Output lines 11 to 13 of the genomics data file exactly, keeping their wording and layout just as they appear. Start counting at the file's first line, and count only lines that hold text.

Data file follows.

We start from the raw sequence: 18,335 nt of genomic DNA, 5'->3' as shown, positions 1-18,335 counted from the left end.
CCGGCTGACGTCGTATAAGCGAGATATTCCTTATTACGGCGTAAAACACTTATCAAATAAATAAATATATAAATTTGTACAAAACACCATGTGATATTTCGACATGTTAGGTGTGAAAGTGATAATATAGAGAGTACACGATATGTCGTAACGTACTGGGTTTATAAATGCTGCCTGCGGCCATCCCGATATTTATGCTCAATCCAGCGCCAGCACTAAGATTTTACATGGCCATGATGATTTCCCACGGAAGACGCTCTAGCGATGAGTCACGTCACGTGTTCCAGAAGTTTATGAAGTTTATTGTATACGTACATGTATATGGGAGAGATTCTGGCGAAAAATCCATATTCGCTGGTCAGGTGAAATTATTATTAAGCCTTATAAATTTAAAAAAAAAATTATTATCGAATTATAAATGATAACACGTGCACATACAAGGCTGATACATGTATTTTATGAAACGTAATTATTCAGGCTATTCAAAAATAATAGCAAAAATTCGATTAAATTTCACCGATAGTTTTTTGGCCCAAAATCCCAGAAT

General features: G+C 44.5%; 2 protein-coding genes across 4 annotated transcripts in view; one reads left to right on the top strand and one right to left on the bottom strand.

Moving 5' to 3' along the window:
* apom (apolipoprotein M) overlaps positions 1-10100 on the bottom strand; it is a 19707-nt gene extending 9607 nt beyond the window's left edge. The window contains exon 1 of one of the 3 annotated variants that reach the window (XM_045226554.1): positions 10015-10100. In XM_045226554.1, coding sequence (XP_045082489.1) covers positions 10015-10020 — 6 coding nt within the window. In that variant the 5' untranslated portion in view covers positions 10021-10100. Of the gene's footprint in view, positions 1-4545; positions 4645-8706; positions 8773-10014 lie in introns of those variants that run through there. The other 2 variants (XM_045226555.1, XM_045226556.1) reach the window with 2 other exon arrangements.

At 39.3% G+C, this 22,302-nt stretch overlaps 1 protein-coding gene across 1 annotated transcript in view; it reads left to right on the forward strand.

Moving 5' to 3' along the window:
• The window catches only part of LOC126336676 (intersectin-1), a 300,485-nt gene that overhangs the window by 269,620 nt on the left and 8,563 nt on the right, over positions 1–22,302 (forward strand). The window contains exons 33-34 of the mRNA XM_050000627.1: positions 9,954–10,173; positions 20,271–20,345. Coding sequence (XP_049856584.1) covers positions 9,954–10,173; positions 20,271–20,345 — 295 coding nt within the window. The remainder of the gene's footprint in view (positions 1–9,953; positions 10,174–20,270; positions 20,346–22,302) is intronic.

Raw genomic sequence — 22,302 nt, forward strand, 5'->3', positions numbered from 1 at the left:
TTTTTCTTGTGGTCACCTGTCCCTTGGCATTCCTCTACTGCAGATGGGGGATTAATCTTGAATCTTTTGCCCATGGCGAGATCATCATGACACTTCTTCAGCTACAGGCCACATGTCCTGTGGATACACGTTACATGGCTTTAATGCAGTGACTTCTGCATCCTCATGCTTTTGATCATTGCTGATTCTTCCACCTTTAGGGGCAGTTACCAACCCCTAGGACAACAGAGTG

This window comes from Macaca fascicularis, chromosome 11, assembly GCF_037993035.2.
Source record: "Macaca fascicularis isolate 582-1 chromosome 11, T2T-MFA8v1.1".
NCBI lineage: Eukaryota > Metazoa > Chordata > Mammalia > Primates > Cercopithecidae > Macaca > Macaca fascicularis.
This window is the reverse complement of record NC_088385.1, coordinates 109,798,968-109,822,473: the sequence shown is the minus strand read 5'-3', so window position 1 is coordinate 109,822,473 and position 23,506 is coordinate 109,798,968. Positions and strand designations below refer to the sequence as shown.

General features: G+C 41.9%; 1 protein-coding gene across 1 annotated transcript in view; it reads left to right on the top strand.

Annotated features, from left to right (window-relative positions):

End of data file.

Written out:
This window comes from Macaca fascicularis, chromosome 11, assembly GCF_037993035.2.
Source record: "Macaca fascicularis isolate 582-1 chromosome 11, T2T-MFA8v1.1".
NCBI lineage: Eukaryota > Metazoa > Chordata > Mammalia > Primates > Cercopithecidae > Macaca > Macaca fascicularis.